Two children are now internet sensations after they barged in during live broadcasts in which their respective mothers were participating. Many have commented that there’s nothing to be embarrassed about given it is the ‘new normal’ on social media.
In the first instance, Dr Clare Wenham was was being interviewed by the BBC on the issue of local lockdowns in the UK when her daughter Scarlett turned up and started talking to her. The girl was seen waving a picture of a unicorn, and appeared undecided on where to place it on a shelf behind her mother.
The assistant professor of global health policy at the London School of Economics tried to keep talking, but Scarlett continued to try to get her attention, finally climbing on the desk waving her artwork. Wenham eventually lifted her and put her down but Scarlett then walked to the back of the room to try find a spot for the picture. But what really won hearts online was the presenter at the studio sharing his opinion on where the photo should be placed.
Seeing BBC presenter Christian Fraser was trying to talk to her, she asked her mother twice, “Mummy what’s his name?”
“Mummy what’s his name?”
Dr Clare Wenham, we understand your struggles of working from home and looking after children 😂https://t.co/vXb15EQatL pic.twitter.com/4f3PODtJWA
— BBC News (UK) (@BBCNews) July 1, 2020
Soon afterwards, a similar incident took place on Sky News. The channel’s foreign affairs editor, Deborah Haynes was interrupted by her son during the interview when he walked into the room and asked for biscuits.
Haynes apologised on-air for the interruption and told her child he could have two. However, unlike in the case of BBC, her interview was cut short. The camera cut back to news anchor Mark Austin who said, “We’ll leave Deborah Haynes in full flow there with some family duties,” adding “that’s what happens during lockdown.”
The little boy’s clever cameo was appreciated by many on social media, and Haynes later tweeted to everyone’s delight that her son’s “high-stakes negotiating skills netted him two chocolate digestives”.
Thank you for the lovely comments after my son’s impromptu appearance mid-live-broadcast. I can confirm that his high-stakes negotiating skills netted him two chocolate digestives https://t.co/OQRGiMNih2
— Deborah Haynes (@haynesdeborah) July 1, 2020
The two videos were shared widely and many said they were familiar with the challenges of working from home while dealing with children. And while there was praise for the BBC anchor, some criticised the Sky News anchor’s remark.
😂😂. Ah purely lovely. Laughed at pure professional attitude of the interview ( with a lovely human aspect). Well done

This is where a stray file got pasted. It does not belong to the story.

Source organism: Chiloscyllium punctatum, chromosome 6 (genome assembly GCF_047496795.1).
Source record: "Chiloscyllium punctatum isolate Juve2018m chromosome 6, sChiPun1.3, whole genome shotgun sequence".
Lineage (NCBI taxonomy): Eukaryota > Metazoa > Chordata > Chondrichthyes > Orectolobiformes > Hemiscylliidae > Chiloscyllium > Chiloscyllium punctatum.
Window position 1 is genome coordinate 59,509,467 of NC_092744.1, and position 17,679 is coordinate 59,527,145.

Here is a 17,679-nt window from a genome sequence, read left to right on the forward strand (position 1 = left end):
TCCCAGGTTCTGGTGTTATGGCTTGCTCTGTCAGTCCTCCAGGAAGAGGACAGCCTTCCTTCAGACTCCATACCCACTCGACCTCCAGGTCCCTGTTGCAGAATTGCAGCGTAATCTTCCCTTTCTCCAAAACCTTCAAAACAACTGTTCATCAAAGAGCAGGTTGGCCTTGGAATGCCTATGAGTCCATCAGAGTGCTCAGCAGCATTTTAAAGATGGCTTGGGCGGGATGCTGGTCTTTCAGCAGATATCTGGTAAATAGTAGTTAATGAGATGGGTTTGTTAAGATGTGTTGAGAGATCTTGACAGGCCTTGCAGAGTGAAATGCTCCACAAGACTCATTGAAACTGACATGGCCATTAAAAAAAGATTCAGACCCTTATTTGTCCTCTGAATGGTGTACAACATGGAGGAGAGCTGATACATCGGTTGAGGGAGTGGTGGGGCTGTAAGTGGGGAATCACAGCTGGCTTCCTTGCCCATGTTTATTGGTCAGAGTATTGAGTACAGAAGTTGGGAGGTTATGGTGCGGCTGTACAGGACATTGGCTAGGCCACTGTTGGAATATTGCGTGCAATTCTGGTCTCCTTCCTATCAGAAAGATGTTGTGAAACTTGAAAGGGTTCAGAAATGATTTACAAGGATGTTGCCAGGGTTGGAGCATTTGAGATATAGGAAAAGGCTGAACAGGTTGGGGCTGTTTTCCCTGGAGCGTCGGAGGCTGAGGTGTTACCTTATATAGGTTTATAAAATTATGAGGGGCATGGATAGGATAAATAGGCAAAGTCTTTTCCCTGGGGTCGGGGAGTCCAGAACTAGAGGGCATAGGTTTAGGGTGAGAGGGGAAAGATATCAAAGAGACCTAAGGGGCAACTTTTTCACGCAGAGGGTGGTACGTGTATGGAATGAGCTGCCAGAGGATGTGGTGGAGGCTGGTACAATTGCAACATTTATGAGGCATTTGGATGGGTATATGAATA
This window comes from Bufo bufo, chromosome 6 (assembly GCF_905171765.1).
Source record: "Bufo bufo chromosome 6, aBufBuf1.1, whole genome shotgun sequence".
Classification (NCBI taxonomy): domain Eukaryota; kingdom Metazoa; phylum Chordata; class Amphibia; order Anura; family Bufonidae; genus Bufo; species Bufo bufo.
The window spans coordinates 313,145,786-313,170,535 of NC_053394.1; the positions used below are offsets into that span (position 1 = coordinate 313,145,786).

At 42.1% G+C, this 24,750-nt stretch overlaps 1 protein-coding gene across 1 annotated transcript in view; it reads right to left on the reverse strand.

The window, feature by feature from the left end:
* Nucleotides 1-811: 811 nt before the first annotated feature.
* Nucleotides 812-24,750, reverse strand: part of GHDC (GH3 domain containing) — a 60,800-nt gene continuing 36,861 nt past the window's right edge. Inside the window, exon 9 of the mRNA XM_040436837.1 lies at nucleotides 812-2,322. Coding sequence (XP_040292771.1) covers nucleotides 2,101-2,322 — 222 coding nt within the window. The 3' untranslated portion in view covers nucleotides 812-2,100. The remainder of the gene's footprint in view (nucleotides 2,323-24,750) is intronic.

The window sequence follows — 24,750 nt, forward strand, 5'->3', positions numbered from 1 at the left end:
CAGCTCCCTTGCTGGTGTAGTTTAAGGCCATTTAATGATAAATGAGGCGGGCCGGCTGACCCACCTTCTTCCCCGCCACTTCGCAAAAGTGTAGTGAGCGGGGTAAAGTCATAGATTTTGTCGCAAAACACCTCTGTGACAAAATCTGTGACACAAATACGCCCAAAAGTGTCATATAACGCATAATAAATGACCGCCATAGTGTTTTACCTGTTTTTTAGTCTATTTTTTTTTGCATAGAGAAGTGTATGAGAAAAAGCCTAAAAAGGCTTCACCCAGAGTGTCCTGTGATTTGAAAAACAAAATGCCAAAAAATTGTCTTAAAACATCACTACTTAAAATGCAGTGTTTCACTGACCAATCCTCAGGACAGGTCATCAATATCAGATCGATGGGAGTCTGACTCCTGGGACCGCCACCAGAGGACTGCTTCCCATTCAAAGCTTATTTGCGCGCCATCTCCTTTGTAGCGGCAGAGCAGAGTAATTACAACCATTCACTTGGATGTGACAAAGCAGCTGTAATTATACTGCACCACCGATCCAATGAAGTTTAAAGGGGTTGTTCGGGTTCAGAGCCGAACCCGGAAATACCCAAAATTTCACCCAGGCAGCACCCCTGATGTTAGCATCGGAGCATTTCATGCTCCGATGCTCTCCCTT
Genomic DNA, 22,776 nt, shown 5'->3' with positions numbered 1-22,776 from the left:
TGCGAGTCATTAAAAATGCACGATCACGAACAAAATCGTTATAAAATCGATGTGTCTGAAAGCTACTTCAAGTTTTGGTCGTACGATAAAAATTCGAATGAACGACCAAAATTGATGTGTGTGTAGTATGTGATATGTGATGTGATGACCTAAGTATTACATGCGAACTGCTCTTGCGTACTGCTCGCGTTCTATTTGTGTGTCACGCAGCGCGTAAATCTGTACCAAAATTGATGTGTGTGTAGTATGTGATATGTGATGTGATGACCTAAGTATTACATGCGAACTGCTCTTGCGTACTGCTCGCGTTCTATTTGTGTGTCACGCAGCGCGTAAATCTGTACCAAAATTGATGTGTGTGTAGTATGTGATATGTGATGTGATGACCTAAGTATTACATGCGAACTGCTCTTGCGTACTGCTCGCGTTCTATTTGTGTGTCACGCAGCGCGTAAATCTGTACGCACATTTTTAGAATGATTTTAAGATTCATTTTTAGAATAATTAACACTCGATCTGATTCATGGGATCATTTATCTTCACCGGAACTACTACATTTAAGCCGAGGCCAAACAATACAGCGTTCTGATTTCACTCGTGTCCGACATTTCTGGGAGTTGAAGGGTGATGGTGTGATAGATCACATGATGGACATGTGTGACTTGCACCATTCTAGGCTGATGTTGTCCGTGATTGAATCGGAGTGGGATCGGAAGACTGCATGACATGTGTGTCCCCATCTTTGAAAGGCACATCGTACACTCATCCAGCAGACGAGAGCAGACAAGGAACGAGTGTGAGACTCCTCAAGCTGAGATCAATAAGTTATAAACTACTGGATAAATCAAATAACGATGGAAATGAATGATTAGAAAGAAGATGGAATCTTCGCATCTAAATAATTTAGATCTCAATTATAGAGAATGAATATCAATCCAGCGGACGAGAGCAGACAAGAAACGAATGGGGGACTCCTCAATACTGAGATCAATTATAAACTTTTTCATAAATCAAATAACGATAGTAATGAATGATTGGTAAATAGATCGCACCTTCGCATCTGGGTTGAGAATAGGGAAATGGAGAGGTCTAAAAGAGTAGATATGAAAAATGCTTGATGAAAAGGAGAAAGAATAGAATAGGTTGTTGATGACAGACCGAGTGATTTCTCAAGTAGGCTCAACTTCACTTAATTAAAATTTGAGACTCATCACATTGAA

— WanderingSoul (@Wanderi15011358) July 1, 2020
This is how real life looks like 😂👏🏽
— Little Pink Hair Lady (@littlepinkhairs) July 1, 2020
This has been my life (and that of thousands of other parents, I guess) for the last 4 months 😅 ♥️
— Flavio Boubli (@FlavioBoubli) July 1, 2020
This is normal everyday conference calls where I work. A few seconds talking to a child didn’t alter the main purpose of the interview.
— 🕷ɥsoɯ 🇪🇺 (@_mosh_j_) July 1, 2020
I love this. It shows the fact that we don’t have to be formal and ‘robotic’ always, we are humans and unexpected things happen the ways we deal with it matters. The situation would have been awkward if the interviewer didn’t adjust to the situation. Kudos to @BBCNEWS team
— Bello Abdultoyyib (@BAbdultoyyib) July 1, 2020
This relaxed and realistic view of remote working etc should be our new norm… be in the present ❤️
— Matt A Collins (@mattacollinseng) July 1, 2020
Wonderful to see the realities of homeworking for parents. And thank you to the presenter for making it OK and for talking to the child too.
— Heather de Gruyther (@revheatherdg) July 1, 2020
you had absolutely no need to be embarassed- it brightened my day and a lot of other people’s too! I’m glad he got his biscuits and shame on sky for feeling the need to cut away- reporters can be mums it’s not embarassing or something that needs to be hidden!
— saz (@sarahlostctrl) July 1, 2020
How professional of Scarlet to ask the name before engaging in a conversation! Lovely!
— Hassan (@_hali_) July 1, 2020
He knew what he was doing – gaining leverage in the snack negotiations. If mum hadn’t been on the telly, he’d have ended up with a piece of fruit. Two biscuits – great result.
— Barnaby Patchett (@barnabarian) July 1, 2020
Poor showing from @SkyNews. No need to cut her off.
— Ashley Theophane (@AshleyTheophane) July 1, 2020
What a miserable and rude response from the news anchor @SkyNews
— Dr Jane Monckton Smith (@JMoncktonSmith) July 1, 2020
The clips also prompted many to recall the case of Professor Robert E Kelly’s BBC interview in March 2017 that was interrupted by both his children and became a sensation globally.
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